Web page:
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Dirty Projectors' Amber Coffman Was a Fan of Mariah Carey's Early Work

You might say that Amber Coffman is the strongest female voice in the indie collective Dirty Projectors, masterminded by David Longstreth. She's been singing with the band since 2006, when she moved out to Brooklyn, a place she'd barely visited before, from San Diego. It was a fortuitous decision to relocate.

Dirty Projectors' newest album Swing Lo Magellan, released in July 2012, has been praised, discussed, and analyzed extensively all up, down, and around the web. So instead of badgering Coffman with questions about the band or the album, we thought we'd talk to the 20-something songstress about herself and her predilections. She shared about her youthful love of Mariah Carey's music and high school identity politics.

New Times: When you were with Sleeping People, did you imagine then that you'd be where you are today?

Amber Coffman: I've been singing my whole life. And I guess I always had

big dreams. You can't ever expect what's going to happen. It's, I

guess, it's surprising and delightful. But it also feels really right.

You collaborated with Major Lazer (on "Get Free") and Rusko (on

"Hold On"). Both are really beautiful songs; they kind of remind me of

like '90s dance music, a little R&B, a little housey, especially the

Rusko song. How was it to work with them?

I grew up singing a lot of R&B music. That's how I got into

singing until I was a teenager, and then I got into rock music. I have,

like, dozens of R&B albums memorized from the '90s. So it's very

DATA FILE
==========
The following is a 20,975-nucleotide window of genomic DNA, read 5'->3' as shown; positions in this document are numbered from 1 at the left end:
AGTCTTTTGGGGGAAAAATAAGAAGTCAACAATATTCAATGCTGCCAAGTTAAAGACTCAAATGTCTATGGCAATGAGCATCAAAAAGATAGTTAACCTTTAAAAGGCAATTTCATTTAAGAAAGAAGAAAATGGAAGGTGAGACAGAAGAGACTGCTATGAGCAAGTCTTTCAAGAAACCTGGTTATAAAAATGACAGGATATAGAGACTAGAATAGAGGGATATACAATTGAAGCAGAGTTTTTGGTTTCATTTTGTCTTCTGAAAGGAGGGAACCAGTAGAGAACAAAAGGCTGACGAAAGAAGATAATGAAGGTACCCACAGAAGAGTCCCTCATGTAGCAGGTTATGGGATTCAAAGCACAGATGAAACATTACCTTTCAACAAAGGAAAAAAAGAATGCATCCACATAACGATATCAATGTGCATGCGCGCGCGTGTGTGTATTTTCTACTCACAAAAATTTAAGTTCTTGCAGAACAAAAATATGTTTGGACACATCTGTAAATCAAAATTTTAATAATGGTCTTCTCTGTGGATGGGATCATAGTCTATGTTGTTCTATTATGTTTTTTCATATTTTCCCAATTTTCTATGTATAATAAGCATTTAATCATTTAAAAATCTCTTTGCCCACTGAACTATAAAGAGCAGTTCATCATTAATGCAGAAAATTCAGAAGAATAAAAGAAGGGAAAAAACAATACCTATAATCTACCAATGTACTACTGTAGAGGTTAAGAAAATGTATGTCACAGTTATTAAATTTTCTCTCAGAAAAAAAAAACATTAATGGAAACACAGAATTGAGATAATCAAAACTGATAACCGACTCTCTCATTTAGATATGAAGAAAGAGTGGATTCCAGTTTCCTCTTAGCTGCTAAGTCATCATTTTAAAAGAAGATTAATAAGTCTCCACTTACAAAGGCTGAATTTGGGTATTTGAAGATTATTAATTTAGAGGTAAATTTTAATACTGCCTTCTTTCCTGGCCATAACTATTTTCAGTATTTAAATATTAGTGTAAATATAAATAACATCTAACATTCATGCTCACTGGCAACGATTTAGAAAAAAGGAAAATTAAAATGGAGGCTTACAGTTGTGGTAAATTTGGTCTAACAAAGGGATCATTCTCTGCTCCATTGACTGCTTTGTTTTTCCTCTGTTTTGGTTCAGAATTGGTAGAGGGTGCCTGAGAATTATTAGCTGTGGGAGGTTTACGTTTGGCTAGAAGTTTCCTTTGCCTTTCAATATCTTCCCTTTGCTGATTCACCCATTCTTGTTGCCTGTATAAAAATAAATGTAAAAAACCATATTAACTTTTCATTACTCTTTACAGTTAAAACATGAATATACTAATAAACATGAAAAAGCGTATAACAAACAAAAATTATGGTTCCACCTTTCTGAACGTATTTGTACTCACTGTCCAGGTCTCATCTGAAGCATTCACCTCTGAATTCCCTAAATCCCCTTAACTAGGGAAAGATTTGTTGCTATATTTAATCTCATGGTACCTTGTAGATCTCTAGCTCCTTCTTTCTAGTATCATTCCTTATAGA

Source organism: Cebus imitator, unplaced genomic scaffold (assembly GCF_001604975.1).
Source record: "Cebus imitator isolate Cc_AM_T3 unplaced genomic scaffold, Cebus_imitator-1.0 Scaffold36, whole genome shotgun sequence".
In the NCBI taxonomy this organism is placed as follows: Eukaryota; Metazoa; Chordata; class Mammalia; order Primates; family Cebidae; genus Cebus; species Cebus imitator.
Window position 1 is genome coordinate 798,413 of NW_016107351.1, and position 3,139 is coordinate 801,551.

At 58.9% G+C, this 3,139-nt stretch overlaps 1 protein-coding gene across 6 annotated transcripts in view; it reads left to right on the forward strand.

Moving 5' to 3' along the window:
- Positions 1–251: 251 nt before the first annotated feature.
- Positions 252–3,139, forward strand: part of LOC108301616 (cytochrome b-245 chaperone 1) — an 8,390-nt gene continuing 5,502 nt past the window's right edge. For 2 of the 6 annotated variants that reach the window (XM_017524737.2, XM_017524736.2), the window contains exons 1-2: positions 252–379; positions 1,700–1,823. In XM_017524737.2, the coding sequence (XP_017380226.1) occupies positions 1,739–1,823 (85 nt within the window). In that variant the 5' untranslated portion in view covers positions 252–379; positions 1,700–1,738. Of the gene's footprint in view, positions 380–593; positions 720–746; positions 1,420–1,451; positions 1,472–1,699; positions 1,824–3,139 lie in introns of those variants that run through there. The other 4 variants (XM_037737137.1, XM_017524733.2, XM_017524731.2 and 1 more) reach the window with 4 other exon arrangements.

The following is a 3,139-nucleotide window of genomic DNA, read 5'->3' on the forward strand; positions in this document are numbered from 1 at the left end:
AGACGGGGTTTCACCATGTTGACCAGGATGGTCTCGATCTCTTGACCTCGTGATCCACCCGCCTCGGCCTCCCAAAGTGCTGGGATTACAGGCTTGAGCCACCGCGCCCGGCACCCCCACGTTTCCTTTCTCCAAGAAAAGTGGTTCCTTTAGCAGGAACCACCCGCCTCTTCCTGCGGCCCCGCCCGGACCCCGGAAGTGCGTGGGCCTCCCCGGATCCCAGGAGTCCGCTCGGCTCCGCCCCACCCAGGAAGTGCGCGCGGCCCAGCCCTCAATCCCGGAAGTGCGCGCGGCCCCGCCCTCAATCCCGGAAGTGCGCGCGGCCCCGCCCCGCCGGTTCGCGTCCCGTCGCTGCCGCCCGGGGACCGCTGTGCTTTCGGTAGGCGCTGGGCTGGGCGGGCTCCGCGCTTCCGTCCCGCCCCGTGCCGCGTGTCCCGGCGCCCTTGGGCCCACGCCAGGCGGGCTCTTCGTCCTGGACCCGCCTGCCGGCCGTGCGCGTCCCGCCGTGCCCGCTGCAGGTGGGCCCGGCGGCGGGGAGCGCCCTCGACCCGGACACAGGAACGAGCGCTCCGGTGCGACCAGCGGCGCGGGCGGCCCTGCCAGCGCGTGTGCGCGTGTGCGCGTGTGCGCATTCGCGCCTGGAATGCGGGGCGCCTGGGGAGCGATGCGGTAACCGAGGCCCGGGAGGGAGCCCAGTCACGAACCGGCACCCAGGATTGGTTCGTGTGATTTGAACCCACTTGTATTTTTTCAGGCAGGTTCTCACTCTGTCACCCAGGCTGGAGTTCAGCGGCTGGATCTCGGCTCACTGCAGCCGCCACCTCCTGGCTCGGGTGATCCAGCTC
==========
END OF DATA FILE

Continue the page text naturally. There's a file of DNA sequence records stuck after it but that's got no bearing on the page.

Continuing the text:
different to step into that world, but there's also a part of me that

has that in my heart. It's really fun to be able to do that and then

come back and do our thing in Dirty Projectors.

What was one of the R&B albums or artists that you enjoyed listening to when you were younger?

My first-ever CD was Mariah Carey's debut album. I had all of her

albums up until just before that song "Honey" came out. And then by that

time, I started getting into rock music. Also SWV's It's About Time.

That album was huge for me. TLC's Crazy Sexy Cool. Janet Jackson, her

self-titled album, was a big one. Whitney Houston, for sure.

You didn't like "Honey"?

I like that song. That was just sort of that time when I started

just getting a little older, and you're in school, and there are all of

these identity politics. Like, what sort of music are you into? And what

does that say about who you are? I sort of started identifying more

with rocker kids. [laughs]

So, there's been a ton of press surrounding the new album, Swing Lo

Magellan. Is there anything left to be said about it that hasn't been

said yet?

Well, I think it's the best thing Dave has done. I think it's really

special and, I don't know, it's really thrilling to be out there

playing this music. We've never been so excited about the band; the

lineup we have right now, it's really great.

Part two of the interview, where Coffman discusses Hi Custodian, John Waters, and karaoke

Dirty Projectors with Pop Etc. at 7:30 p.m. on Tuesday, August 7, at the Culture Room, 3045 N. Federal Highway, Fort Lauderdale. Tickets cost $26 with fees. Call 954-564-1074, or visit cultureroom.net.

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Liz has her master’s degree in religion from Florida State University. She has since written for publications and outlets such as Miami New Times, Rolling Stone, Pitchfork, Ocean Drive, the Huffington Post, NBC Miami, Time Out Miami, Insomniac, the Daily Dot, and the Atlantic. Liz spent three years as New Times Broward-Palm Beach’s music editor, was the weekend news editor at Inverse, and is currently the managing editor at Tom Tom Magazine.
Contact: Liz Tracy

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